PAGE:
CodeTips#4: Debugging Ruby applications

When our code is behaving unexpectedly, our first attempt is usually trying to understand why it happened, but just thinking about it might not be enough. It’s easier to understand it when you have more info about the problem. We can try to check the default logs or add others to understand it, but even that might not suffice to give you enough information to find out what is going on. In this case, we would need to go deeper and inspect the code at runtime.

Some gems help with this process. Some powerful ones are binding.pry, byebug, and debugger, but in this article, we will cover a bit about the byebug and pry-remote gems, with some tips for debugging queries.

Using byebug gem

Byebug is a simple to use and feature-rich debugger for Ruby. Therefore, Byebug doesn’t depend on internal core sources. Byebug is also fast and reliable. It is developed as a C extension and it is supported by a full test suite.

This debugger permits the ability to understand what is going on inside a Ruby program while it executes and offers many of the traditional debugging features such as:

Stepping: Running your program one line at a time.
Breaking: Pausing the program at some event or specified instruction, to examine the current state.
Evaluating: Basic REPL functionality, although pry does a better job at that.
Tracking: Keeping track of the different values of your variables or the different lines executed by your program.

So let’s see how to use it.

First, we need to set up the gem. We can run
$ gem install byebug
and then you can set breakpoints in the code to invoke the debugger. For instance:

class UserController < ApplicationController
  def create
    byebug
    @user = User.new(create_params)
    @user.save  
  end
end

Now we can start the application and hit the controller:

bundle exec rails s

So we can see the breakpoint invoke the debugger:

* Listening on tcp://localhost:3000
Use Ctrl-C to stop
Started GET "/users" for ::1 at 2022-07-17 20:07:42 -0300
   (0.6ms)  SELECT "schema_migrations"."version" FROM "schema_migrations" ORDER BY "schema_migrations"."version" ASC
Processing by UsersController#index as HTML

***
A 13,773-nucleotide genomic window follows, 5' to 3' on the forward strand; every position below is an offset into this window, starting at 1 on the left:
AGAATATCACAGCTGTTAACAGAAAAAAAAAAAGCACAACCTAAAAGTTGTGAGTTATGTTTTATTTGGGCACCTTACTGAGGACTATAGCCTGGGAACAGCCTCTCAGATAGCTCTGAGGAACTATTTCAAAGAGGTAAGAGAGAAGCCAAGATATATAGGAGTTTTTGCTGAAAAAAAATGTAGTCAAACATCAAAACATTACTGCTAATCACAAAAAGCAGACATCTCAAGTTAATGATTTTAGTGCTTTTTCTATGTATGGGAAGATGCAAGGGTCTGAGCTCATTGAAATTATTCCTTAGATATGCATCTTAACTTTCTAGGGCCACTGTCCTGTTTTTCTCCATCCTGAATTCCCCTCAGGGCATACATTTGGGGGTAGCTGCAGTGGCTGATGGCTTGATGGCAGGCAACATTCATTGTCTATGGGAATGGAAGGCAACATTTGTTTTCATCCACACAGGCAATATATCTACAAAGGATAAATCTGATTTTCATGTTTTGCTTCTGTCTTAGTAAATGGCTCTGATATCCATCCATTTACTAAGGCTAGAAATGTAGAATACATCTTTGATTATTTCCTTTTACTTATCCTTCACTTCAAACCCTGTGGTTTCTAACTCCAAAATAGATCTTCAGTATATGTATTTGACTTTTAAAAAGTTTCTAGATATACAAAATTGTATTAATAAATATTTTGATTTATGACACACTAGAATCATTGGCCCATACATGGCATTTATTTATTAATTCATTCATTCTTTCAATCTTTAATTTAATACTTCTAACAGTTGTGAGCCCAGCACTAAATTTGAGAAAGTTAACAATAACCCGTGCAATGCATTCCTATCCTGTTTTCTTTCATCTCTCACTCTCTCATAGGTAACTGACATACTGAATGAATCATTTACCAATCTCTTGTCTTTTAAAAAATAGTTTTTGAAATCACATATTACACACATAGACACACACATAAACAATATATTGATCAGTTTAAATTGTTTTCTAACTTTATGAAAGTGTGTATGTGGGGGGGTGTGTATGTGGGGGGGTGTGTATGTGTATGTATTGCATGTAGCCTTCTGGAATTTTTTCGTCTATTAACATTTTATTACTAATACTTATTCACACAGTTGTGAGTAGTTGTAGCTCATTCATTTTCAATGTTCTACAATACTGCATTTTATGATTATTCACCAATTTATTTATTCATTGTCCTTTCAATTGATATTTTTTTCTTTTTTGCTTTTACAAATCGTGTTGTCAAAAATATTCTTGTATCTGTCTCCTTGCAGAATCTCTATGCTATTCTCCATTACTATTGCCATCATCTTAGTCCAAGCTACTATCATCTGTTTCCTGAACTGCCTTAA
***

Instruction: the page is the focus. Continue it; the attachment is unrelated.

Rendering users/index.html.erb within layouts/application
  User Load (0.1ms)  SELECT "users".* FROM "users"
  Rendered users/index.html.erb within layouts/application (7.5ms)
Completed 200 OK in 134ms (Views: 128.7ms | ActiveRecord: 0.5ms)


Started GET "/users" for ::1 at 2022-07-17 20:18:54 -0300
Processing by UsersController#index as HTML

[1, 10] in /home/paty/Projetos/byebug_application/blog/app/controllers/users_controller.rb
    1: # frozen_string_literal: true
    2: 
    3: class UsersController  6:     @users = User.all
    7:   end
    8: 
    9:   def create
   10:    byebug
(byebug) info

and, with that, we can have more information like the parameters sent using:

(byebug) params
"users", "action"=>"index"} permitted: false>

we can also check other instance information to identify more of the context, for example:

(byebug) @user
#

ByeBug Command List:

  • catch: Handles exception points.
  • condition: Sets conditions on breakpoints.
  • continue: Runs to the end of the program, hits a breakpoint, or hits a line.
  • debug : Generates a subdebugger.
  • delete: Deletes breakpoints.
  • disable: Disables breakpoints or displays.
  • display: Evaluates expressions every time the debugger stops.
  • down: Moves to a lower frame in the stack trace.
  • edit: Edit source files.
  • enable: Enables breakpoints or views.
  • finish: Runs the program until the frame returns.
  • help: Helps you to use byebug.
  • history: Shows the history of byebug commands.
  • info: Shows various information about the program being debugged.
  • interrupt: Interrupts the program.
  • irb: Starts an IRB session.
  • kill: Sends a signal to the current process.
  • list: Lists lines of source code.
  • method —Shows methods of an object, class, or module.
  • next: Executes the next code line.
  • pry: Starts a pry session.
  • quit: Quits byebug.
  • restart: Restarts the debugged program.
  • save: Saves the current byebug session to a file.
  • set: Modifies the byebug settings.
  • show: Shows the byebug settings.
  • source: Restores a previously saved byebug session.
  • step: Steps in blocks or methods one or more times.
  • thread: Commands to manipulate threads.
  • tracevar: Allows tracing of a global variable.
  • undisplay: Stops displaying all or some expressions when the program stops.
  • untracevar: For tracking a global variable.
  • up: Moves to a higher frame in the stack trace.
  • var: Displays variables and their values.
  • where: Shows the backtrace. Another alias is bt.

See more informations here.